They haven't checked the protein levels in my urine in a day or two, but things appear to be holding steady.  Blood pressure is climbing ever-so-slightly, but monitored constantly, and there's room for titration in my Labetalol medication (read:  they can give me more of that crap).  Still rockin' the heparin injections twice a day (hate) and still not sleeping through the night thanks to the monitoring.  (Which I understand the necessity of, but it's not making for "relaxing bed rest."  Bed rest is a misnomer.  This is more like jail where the wardens grin and mean well.)

One of the hurdles I'm having a little trouble with is the diabetes management aspect of things.  The Joslin team comes by once a day to review blood sugars and make suggestions, and they are the experts in all-things diabetes.  However, I am the expert in all things specific to MY diabetes, so I've been working hard to achieve a tolerable blend there.

For example, one of the (very nice, very knowledgeable, mind you) endocrinologists had some commentary about a post-prandial blood sugar of 137 mg/dl that I had two days ago.  In my mind, 137 mg/dl an hour after eating is downright badass, and I'm very happy with it, especially considering that the pre-meal number was 84 mg/dl.  Good control, in my eyes.  

"Well, this is a little high.  We'd like to get this post down."

I don't mean to be rude.  I try to be a good patient, a "patient" patient, and to find that careful blend I had mentioned, the one of my non-medical knowledge and their medical knowledge of diabetes.  But it was 8 in the morning.  And it was the third time I had been woken up by a doctor who wanted to review my goods.  And I didn't agree that 137 mg/dl post-prandial was too high.

"Really?  Too high?  I don't see it that way.  I think that's a number to aim for, especially seeing as how I leveled out to 98 mg/dl at the two hour mark.  That's a respectable peak, don't you think?  Otherwise, I'd be treating a low at the two hour mark."

"Yes, but it should be lower than that."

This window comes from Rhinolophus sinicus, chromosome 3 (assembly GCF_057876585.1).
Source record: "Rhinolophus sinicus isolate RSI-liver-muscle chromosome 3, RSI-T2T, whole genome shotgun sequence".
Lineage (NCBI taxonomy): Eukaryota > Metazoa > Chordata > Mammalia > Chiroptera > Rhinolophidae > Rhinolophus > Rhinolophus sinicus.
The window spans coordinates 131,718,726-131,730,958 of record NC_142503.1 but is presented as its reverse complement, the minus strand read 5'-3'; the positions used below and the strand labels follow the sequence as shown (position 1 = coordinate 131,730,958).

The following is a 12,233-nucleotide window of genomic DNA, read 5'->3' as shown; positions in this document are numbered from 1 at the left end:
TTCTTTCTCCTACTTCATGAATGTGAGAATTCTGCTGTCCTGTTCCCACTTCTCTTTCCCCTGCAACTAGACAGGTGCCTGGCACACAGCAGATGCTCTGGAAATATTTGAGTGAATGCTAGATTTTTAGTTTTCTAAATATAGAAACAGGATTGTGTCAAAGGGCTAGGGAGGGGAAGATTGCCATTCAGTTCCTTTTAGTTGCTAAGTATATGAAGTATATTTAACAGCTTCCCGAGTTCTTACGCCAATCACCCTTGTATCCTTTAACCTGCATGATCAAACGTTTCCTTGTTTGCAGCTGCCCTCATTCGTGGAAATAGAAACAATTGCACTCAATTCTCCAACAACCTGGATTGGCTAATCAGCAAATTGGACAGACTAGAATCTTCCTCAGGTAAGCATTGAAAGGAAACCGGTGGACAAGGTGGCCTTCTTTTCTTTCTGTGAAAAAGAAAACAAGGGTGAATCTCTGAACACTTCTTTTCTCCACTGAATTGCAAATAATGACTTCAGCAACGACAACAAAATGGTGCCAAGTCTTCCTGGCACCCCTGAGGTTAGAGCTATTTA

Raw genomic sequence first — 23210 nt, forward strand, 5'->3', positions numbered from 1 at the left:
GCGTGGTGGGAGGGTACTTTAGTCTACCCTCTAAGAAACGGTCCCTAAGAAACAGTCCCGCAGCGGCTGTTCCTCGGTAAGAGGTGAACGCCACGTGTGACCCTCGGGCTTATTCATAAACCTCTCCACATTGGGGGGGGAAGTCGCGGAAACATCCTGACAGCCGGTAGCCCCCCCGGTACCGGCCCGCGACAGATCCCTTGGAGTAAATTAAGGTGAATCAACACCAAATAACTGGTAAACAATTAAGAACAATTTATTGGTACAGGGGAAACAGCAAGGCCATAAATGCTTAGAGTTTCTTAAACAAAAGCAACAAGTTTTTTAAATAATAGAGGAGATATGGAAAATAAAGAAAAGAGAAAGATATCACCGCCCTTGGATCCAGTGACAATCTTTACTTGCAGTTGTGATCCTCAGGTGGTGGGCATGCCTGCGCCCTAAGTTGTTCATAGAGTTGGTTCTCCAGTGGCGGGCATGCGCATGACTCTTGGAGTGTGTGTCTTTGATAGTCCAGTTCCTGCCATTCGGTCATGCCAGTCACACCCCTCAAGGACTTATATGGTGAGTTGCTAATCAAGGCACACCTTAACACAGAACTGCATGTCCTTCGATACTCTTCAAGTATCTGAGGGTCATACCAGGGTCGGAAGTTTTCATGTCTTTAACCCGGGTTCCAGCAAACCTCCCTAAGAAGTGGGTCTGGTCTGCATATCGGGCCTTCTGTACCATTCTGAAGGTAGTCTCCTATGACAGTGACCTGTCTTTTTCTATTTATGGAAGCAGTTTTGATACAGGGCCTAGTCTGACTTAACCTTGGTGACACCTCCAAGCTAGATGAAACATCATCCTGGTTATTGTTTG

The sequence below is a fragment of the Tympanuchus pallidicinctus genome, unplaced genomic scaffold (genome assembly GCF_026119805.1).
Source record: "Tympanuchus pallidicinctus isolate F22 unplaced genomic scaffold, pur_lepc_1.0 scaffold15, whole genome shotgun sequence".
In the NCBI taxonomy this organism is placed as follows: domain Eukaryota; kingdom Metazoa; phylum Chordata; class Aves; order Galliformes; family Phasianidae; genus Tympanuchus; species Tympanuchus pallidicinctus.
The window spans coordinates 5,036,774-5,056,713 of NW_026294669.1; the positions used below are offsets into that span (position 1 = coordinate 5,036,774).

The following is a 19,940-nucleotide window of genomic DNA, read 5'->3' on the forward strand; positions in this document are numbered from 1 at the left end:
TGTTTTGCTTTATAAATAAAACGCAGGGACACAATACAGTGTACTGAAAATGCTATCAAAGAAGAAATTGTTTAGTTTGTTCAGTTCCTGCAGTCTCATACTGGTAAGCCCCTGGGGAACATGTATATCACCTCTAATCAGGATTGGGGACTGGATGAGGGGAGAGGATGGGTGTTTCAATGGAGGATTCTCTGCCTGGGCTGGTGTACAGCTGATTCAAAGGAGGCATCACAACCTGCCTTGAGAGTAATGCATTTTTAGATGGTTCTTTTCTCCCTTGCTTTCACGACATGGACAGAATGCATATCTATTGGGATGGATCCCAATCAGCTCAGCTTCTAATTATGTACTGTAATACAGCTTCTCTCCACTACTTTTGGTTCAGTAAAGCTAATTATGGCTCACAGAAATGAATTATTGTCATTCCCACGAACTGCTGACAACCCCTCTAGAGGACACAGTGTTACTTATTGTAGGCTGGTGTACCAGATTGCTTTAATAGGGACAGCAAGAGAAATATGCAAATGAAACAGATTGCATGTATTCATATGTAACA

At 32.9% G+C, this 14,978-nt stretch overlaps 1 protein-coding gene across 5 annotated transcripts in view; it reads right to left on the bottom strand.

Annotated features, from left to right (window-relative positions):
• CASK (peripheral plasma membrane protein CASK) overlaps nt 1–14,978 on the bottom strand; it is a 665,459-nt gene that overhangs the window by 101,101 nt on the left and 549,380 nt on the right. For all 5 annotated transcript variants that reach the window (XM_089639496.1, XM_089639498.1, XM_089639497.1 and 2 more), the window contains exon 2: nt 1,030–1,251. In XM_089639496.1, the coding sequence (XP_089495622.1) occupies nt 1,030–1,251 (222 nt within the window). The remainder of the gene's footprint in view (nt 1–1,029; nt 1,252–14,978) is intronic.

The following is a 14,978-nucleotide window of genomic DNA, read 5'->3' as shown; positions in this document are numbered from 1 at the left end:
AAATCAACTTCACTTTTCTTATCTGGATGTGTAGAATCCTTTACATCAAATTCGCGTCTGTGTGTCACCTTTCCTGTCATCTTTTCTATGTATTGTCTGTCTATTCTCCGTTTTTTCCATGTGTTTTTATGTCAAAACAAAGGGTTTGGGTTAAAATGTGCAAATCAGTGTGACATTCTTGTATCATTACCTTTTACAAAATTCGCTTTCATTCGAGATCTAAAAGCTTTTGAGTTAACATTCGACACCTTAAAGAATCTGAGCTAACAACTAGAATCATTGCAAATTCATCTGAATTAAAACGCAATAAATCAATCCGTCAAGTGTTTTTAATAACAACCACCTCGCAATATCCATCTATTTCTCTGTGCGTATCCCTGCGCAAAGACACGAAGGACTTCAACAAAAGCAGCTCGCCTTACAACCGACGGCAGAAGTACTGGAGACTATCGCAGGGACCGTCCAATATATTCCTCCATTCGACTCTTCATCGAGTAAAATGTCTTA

And I sort of lost my cool.  

"Okay, well how about we all call the FDA and get them to tighten up their requirements for 'what's accurate' to something a little more precise than 20%, and then we can start griping about a 137.  Because for all we know, that 137 mg/dl could actually have been a 110 mg/dl, and then I'm right in the acceptable range, right?"

(I am Kerri's terrible, bedrest-fueled, pregnant rage.)

They agreed that 137 was okay.  And that revisiting my post-prandials after another day of review would be a good idea.  And then the fleet of them shuffled out the door.  I felt bad about blowing off steam, but really - I'm in no way a "perfect diabetic," but these days, I'm running really tight and carefully with my numbers.  Let's remember that the reason I'm having post-prandial peaks is because - oh yeah - I have diabetes?

It's challenging, that feeling of having people take my diabetes management control away from me.  Not that I have all the answers or have it all figured out, but I've been living with this a long time and my own instincts and experience should be as strongly considered as the vast medical knowledge of my new, trusted caregivers here.  I'm no diabetes expert, but I'm pretty well-versed when it comes to "Kerri."  ;)

Eventually, I'll find a way to balance my issues with control while "in captivity," but until then, I may need to vent here a bit.  Because I'm pretty sure they're not reading me. 

... Whoops.

April 01, 2010

Animas: Vlogs n' Columns.

I'm proud to be working with Animas on the Ping sponsorship, but I also wanted to share some of the editorial stuff I've been working on with the company as well.  I'm writing a few blog posts every month over at the Animas website in the "Life, Uninterrupted, with Kerri" section, and they've also convinced me to put my puffy, pregnant face in some vlogs, as well.

If you're not too busy, please pop on over and check out the features on Animas - and forgive me for including Siah in the photo montage.  (But come on ... that face?  Is one of the goofiest ones I've ever caught on camera and it makes me laugh every damn time.  ... Yes, I am always this highly professional, why do you ask? :D)